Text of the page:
Work Package 3: Developing a common research agenda to promote Carbon, GHG and aerosols observation in Africa to fill gaps in a global observation system

WITS & ICOS ERIC with SASSCAL

Task three aims to optimize the design of a carbon cycle observation system for Africa. It does this by considering the cost and accuracy attributes of the available sensors, the existing sensor network, and the optimal location of new sensors of various types, in order to minimize the uncertainty for a given cost, or minimize the cost for a given uncertainty.

Task 3.1 involves information gathering. Subtask 3.1.1 gathers information about existing and planned carbon cycle observation networks in Africa, by reviewing the published and grey literature and web searches, guided by the knowledge of SEACRIFOG participants. For each network, it records the start date, current status, sensors deployed and variables capture.

Subtask 3.1.2 surveys the technical literature to establish the price and performance specifications of the various sensor approaches applied in Africa and elsewhere to the measurement of key carbon cycle variables.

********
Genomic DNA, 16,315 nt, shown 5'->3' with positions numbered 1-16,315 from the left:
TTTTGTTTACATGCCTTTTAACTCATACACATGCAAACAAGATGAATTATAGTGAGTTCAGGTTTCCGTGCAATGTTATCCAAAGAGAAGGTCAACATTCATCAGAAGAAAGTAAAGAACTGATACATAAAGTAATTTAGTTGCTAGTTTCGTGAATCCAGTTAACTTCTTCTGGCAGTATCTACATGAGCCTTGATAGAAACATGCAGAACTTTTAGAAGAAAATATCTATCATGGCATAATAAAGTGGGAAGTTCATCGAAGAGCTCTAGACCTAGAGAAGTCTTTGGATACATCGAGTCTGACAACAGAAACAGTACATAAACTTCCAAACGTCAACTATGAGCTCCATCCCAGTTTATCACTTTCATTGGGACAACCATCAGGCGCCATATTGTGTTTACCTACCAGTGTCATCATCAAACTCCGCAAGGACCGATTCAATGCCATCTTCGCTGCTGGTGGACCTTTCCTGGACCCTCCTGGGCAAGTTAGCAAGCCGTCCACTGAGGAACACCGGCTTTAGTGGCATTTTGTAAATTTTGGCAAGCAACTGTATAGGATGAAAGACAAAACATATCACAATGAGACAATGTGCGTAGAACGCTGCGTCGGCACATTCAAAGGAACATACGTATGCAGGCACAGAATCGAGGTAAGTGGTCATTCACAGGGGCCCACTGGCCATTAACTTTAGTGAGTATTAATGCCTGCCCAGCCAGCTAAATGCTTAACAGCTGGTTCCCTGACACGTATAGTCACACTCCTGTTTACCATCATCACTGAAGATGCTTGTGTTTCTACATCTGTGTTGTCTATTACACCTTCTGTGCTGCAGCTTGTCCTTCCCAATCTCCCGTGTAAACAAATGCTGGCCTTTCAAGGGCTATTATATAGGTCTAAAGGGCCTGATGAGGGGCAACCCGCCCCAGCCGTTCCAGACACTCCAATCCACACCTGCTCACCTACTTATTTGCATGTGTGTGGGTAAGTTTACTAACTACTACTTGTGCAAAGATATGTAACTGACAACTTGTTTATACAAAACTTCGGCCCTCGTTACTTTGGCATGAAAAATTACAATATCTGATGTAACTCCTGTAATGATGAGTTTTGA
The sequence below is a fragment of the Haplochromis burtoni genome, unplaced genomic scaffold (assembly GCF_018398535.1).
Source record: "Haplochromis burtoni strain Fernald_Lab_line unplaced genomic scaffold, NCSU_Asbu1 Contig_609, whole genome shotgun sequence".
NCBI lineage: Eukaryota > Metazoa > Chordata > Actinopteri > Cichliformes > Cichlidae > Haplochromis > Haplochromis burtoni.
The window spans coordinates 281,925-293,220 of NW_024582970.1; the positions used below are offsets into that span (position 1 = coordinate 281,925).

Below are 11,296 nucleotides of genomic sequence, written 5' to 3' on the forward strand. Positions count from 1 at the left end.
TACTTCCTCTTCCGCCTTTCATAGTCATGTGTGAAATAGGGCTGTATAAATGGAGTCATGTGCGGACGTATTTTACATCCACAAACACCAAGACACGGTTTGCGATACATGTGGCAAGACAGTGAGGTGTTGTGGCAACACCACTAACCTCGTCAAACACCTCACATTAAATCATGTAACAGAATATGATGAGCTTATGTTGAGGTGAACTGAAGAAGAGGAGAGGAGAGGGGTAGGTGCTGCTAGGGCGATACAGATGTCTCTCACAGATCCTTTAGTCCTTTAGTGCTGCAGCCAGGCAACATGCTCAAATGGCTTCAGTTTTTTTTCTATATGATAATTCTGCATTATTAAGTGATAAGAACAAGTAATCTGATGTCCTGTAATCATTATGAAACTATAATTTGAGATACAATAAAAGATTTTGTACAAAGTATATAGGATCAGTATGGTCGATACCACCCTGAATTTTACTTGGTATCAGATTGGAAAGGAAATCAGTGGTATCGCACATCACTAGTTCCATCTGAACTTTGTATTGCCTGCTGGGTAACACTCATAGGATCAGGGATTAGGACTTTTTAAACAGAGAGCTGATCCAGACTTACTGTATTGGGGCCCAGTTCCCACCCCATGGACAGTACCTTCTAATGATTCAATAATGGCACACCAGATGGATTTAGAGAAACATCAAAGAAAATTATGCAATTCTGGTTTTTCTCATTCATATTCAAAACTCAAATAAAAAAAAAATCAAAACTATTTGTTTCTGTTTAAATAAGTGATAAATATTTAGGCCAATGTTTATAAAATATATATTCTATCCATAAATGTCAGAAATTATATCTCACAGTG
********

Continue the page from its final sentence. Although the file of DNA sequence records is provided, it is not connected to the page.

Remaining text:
Task 3.2 applies two techniques to design an optimized network. Subtask 3.2.1 uses an approach designed for planning least cost energy generation systems, by adding least cost technologies to an existing network, while satisfying given performance requirements. For instance, there is usually an optimum mix of low cost but relatively imprecise sensors, with a high cost, high-precision sensors. The approach is applied to all the key carbon cycle variables, noting any synergies involved – for instance, some sensor packages deliver more than one variable.

Subtask 3.2.2 asks where new sensors should be located in order to reduce the uncertainty in the overall system by the largest amount. It runs a model of a carbon dioxide flux and transport in reverse, constrained by existing observations, to determine the location for the next sensor that reduces overall uncertainty the most. It continues this process until a given level of accuracy is reached. Locations can be excluded as being impractical, or the effects of moving them a small distance to a more practical location can be explored.